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Column: Gilbert Arenas' son, Alijah, showing impressive maturity as high school sophomore

Alijah Arenas is averaging 30 points per game as a sophomore at Chatsworth High School in Southern California

CHATSWORTH, CALIFORNIA - Pro potential in a high schooler rarely comes without the teenager inside of them. A lack of focus, a sour attitude, head hanging, or worst of all: indifference.

Players that don't exhibit the aforementioned attributes are the ones you see make it to the NBA. I've covered some of those players in high school. De'Anthony Melton, Duane Washington and Jaime Jaquez Jr. were specifically good at that ... to name a few.

Frustration — sure —but never bad body language.
Demanding — fine — but never degrading teammates.
Challenging — OK — but never disrespectful to their coach.
Losing — it happens — but always with grace.

Chatsworth High School sophomore Alijah Arenas is already touted as a 5-star recruit and averaging more than 30 points per game, yet his mature demeanor shines brighter than anything he does with the basketball.

"If I get down or hang my head, my teammates see that," Arenas said after his 33-point performance in a West Valley League loss to Cleveland Monday night. "I just stay as even-keel as possible."

Arenas, the son of former NBA All-Star Gilbert Arenas, has grown to 6-foot-5 with unlimited and effortless shooting range, crisp mechanics and ball-handling, and is already a dynamic high-flyer with his wiry frame.

Chatsworth High's Alijah Arenas, son of former NBA All-Star Gilbert Arenas, is averaging 30 points per game as a sophomore.

Chatsworth High's Alijah Arenas, son of former NBA All-Star Gilbert Arenas, is averaging 30 points per game as a sophomore.

“He’s an NBA lottery pick,” Loyola coach Damaine Powell told the LA Times earlier this season. “I’ve seen Baron Davis, DeMar DeRozan. I saw the Holiday brothers. He’s better than all of them, and he’s a sophomore.”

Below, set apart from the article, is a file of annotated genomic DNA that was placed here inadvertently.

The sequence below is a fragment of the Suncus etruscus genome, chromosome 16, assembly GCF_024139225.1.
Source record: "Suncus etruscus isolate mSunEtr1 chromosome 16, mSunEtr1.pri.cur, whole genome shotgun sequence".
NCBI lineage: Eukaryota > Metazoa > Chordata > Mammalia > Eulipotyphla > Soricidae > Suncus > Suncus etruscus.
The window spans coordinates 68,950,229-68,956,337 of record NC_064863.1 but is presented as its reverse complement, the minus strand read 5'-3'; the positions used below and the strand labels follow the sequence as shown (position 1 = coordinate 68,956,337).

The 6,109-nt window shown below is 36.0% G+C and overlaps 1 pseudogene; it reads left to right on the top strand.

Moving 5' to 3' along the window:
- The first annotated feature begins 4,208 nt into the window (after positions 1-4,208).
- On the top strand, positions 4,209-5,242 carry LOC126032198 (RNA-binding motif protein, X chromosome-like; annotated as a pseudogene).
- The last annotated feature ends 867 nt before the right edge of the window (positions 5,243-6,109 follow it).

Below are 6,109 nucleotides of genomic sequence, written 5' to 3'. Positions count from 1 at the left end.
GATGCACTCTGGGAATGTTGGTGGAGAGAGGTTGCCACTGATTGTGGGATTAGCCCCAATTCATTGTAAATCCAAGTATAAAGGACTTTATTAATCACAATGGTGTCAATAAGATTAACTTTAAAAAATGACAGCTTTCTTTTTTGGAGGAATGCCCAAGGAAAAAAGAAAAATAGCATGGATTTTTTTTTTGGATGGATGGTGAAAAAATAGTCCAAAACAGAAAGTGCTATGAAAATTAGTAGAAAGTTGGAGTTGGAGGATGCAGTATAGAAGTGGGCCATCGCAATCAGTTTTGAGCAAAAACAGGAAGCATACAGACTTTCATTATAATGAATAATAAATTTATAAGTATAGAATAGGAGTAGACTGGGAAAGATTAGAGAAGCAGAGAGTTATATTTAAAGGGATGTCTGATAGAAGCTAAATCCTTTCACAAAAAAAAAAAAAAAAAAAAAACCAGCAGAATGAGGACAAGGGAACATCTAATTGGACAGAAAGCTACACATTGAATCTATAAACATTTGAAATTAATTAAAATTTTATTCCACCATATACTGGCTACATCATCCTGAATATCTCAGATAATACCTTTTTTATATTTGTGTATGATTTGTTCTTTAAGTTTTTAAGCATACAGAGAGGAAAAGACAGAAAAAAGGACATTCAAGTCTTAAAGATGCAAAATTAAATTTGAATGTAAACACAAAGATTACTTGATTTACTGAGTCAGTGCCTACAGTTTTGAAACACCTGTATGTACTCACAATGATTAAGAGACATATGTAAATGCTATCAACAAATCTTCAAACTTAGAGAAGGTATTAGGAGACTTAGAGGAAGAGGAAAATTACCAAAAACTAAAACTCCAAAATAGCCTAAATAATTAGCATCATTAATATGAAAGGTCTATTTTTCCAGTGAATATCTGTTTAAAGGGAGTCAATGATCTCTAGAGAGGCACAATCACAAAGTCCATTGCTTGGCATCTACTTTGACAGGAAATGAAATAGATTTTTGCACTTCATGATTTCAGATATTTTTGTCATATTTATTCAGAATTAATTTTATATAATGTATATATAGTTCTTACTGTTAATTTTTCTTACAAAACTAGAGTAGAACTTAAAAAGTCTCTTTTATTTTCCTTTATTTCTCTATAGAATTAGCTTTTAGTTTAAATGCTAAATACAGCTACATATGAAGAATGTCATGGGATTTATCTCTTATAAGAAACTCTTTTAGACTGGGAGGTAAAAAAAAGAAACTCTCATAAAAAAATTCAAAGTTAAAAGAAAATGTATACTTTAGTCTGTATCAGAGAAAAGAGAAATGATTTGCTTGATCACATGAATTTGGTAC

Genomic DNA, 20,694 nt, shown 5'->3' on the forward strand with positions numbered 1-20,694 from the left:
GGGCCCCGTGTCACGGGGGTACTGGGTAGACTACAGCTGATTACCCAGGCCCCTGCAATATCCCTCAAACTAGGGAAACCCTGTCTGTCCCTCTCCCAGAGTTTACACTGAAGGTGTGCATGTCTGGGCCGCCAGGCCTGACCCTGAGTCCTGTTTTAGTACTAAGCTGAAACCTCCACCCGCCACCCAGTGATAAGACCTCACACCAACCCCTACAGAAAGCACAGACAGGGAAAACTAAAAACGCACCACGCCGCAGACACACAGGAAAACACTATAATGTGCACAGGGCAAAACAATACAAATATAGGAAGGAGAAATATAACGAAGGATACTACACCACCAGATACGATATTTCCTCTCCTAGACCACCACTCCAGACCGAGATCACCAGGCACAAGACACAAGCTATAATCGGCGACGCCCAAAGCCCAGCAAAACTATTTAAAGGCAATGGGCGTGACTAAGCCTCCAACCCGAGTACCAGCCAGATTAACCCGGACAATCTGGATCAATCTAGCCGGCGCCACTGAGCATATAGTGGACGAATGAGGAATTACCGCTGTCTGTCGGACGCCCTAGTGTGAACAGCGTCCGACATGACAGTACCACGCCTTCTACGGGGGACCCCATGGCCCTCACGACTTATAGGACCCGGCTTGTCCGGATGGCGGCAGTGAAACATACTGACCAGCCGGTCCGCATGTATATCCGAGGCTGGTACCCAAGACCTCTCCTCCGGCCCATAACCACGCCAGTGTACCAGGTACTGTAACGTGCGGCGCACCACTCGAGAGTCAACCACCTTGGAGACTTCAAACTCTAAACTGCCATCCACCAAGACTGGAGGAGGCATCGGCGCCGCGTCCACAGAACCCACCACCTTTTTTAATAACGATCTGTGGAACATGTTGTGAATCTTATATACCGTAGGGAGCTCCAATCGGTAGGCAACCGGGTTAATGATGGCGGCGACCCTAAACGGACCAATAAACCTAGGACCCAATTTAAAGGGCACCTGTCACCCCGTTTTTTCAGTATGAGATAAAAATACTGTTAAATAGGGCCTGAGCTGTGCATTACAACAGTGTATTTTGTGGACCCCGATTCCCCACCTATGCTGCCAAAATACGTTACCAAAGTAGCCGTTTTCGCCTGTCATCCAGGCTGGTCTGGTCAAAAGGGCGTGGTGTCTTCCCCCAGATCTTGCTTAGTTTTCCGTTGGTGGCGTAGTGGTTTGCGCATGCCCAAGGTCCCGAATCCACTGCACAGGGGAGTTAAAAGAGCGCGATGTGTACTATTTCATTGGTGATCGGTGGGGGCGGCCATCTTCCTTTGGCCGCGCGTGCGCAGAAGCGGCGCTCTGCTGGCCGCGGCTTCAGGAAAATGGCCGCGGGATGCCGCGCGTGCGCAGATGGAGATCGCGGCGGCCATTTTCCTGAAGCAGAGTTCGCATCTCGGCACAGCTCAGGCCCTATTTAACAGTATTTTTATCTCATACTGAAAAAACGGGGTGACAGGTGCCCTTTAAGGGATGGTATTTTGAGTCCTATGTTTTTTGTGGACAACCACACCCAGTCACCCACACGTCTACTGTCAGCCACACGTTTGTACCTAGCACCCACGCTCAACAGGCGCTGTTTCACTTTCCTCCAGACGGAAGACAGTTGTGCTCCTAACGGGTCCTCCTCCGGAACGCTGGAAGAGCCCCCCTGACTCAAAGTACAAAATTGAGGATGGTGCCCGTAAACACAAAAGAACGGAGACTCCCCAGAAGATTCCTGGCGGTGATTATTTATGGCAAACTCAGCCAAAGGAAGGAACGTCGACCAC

It's high praise, but Arenas has challenges unlike most big-time players. Most top players are playing at the best programs with other big-time players. That's not the case for Arenas.

The Chatworth Chancellors are currently 12-12 overall and 4-2 in the City Section's West Valley League after knocking off Birmingham Charter Wednesday night. Arenas had 31 points.

Arenas faces double and triple teams every night that force him to give the ball up, which often leads to a teammate dropping a pass, air-balling an open shot or turning the ball over.

Most would get frustrated. Not Arenas.

"I just think about what's next. I do my best to not get upset," Arenas said. "I've always been a mellow player, and actually, I need to bring more energy sometimes. I know it can help."

After Monday's loss to Cleveland, Arenas was polite and friendly while answering questions. That's not always the case for young athletes, who tend to let the result dictate their mood.

Arenas comes into each game with a specific focus in the first half.

"I try and get my teammates going," he said. "If I can get them feeling good, I know it helps me. I can get a shot anytime I want."

At first, Arenas looks disinterested. Passive. Buts the game goes on, he begins to take over. In his last game against Birmingham, he scored 23 of his 31 points in the second half, including the game-winner.

Arenas' older sister, Izela, is a senior point guard at Sierra Canyon. The Trailblazers are defending ESPN girls basketball national champions. Izela, who's headed to Louisville, has played with Juju Watkins and is a co-star with McDonald's All-American Mackenly Randolph. 

Izela knows a thing or two about playing high-level hoops, but she believes Alijah is right where he's supposed to be.

"I don't like that teams triple team him," Izela said laughing. "But I understand why they do. Maybe, one day he'll play at a bigger program with other talented players, but I think he's learning other things right now that are important, too."

Arenas already holds offers to Kansas, Texas, UCLA and Arizona. His Youtube highlights garner 100,000-plus views. His Instagram is up to 42 thousand followers. The word is out ... Alijah Arenas is very good at basketball. 

But what might be more important, is his precocious demeanor of a savvy veteran. For some, that never comes ...